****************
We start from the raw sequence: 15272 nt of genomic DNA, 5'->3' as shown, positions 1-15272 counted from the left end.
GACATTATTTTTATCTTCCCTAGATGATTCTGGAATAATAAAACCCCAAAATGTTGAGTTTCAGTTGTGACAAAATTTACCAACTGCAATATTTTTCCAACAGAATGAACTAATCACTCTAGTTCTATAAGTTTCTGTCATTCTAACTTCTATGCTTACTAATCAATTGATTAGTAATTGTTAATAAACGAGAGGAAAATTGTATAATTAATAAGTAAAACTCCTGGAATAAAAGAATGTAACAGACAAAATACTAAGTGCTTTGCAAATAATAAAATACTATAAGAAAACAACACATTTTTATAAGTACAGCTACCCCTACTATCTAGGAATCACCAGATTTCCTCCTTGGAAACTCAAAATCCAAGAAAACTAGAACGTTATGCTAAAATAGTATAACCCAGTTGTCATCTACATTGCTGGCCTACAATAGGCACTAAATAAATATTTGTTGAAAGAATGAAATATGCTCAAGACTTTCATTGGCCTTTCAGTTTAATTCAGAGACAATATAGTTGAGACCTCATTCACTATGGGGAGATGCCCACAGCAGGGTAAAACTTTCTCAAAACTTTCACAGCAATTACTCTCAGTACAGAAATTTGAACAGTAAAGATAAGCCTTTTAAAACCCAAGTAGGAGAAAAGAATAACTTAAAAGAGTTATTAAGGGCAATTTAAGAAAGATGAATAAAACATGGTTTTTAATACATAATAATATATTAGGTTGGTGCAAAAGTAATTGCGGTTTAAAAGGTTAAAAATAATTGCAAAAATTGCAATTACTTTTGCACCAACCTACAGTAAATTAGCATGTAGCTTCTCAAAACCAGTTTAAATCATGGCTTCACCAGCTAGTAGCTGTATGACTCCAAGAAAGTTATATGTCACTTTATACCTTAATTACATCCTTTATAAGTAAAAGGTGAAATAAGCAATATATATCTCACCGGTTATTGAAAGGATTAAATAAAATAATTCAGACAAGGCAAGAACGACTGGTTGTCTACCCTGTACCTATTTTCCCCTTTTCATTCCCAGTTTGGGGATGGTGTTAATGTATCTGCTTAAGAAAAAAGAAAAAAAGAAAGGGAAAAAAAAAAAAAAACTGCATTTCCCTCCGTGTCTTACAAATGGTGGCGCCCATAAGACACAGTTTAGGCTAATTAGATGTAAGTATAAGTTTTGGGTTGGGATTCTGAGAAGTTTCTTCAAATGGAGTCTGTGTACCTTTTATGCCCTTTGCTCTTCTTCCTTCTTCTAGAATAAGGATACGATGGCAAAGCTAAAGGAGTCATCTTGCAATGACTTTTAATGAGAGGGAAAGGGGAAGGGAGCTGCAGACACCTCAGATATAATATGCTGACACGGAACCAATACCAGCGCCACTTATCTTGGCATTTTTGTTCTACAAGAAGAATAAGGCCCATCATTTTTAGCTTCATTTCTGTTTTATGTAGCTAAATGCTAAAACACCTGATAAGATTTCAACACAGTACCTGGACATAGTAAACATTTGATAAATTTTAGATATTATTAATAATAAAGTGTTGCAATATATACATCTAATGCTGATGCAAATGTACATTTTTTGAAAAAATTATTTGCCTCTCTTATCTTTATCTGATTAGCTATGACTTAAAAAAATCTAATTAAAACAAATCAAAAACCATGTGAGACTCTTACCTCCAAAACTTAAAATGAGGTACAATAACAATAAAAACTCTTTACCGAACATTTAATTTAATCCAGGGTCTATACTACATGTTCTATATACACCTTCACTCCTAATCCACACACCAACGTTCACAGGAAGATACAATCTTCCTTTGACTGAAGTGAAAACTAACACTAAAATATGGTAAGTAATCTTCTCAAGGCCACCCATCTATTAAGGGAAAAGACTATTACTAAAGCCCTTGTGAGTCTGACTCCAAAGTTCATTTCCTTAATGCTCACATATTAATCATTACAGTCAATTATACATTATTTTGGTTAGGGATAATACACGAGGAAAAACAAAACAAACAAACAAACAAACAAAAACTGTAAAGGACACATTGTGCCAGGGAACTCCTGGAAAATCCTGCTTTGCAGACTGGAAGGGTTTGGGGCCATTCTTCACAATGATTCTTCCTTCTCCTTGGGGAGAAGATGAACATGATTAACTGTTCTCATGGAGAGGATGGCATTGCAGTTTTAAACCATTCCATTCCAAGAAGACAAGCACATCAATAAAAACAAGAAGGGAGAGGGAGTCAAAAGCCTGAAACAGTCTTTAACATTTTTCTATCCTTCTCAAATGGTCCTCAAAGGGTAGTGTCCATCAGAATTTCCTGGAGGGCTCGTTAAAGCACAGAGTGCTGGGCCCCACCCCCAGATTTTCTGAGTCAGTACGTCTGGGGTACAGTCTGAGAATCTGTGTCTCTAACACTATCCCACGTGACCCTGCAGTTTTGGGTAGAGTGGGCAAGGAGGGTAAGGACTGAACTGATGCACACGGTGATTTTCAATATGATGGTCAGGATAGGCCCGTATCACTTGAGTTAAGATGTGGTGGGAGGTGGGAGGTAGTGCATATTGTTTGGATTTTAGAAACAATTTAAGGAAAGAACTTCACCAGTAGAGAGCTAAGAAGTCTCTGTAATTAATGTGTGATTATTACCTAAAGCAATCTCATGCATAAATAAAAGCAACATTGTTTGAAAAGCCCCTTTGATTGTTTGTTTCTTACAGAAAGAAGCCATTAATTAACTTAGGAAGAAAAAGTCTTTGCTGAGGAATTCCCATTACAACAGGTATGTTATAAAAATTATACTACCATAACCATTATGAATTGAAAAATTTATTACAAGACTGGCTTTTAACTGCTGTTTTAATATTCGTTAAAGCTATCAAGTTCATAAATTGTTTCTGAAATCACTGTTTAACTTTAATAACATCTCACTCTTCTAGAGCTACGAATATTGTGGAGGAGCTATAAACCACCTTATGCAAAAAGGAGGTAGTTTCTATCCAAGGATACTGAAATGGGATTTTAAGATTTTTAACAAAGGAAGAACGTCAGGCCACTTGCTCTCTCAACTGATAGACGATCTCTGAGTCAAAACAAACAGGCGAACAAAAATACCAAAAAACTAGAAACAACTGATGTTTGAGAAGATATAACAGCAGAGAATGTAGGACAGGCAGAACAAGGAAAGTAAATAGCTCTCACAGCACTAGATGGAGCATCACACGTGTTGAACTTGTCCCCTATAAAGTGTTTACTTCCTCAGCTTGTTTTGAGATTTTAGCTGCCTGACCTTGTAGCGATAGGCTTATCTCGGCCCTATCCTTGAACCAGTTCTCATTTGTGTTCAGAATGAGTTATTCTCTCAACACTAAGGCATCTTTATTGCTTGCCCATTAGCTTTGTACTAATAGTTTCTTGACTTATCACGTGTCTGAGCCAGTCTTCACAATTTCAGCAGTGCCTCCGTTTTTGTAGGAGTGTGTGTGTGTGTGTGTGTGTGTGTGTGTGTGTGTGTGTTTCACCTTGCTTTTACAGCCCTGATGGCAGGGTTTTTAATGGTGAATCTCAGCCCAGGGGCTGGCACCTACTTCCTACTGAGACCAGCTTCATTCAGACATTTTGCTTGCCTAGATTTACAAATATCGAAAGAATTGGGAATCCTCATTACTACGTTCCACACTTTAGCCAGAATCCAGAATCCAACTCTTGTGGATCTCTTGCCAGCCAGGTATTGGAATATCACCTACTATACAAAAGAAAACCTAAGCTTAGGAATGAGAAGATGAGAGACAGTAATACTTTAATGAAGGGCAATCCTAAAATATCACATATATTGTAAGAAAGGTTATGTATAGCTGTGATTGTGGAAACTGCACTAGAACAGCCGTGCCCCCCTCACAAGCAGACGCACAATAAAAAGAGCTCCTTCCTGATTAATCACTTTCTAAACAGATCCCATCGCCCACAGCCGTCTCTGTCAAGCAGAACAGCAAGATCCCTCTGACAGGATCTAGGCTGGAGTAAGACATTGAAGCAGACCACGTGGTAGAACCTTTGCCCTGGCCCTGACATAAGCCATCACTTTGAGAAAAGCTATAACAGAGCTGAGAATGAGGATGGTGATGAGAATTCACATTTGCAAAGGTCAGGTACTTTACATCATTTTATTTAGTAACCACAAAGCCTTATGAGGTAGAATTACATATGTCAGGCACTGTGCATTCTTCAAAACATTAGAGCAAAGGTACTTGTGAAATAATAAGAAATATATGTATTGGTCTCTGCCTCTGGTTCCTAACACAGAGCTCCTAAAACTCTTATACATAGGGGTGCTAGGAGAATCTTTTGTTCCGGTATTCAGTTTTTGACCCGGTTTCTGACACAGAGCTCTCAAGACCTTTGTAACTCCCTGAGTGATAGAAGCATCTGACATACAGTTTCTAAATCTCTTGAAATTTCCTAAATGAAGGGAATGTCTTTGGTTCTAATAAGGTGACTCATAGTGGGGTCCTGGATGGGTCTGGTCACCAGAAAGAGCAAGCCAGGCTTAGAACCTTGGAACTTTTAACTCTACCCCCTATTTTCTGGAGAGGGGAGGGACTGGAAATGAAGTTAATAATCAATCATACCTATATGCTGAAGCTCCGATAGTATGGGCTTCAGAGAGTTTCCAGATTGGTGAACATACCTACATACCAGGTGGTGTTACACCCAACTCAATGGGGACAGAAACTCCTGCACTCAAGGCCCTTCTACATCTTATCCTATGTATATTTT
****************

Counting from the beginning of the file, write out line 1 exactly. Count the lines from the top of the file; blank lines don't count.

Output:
We start from the raw sequence: 15272 nt of genomic DNA, 5'->3' as shown, positions 1-15272 counted from the left end.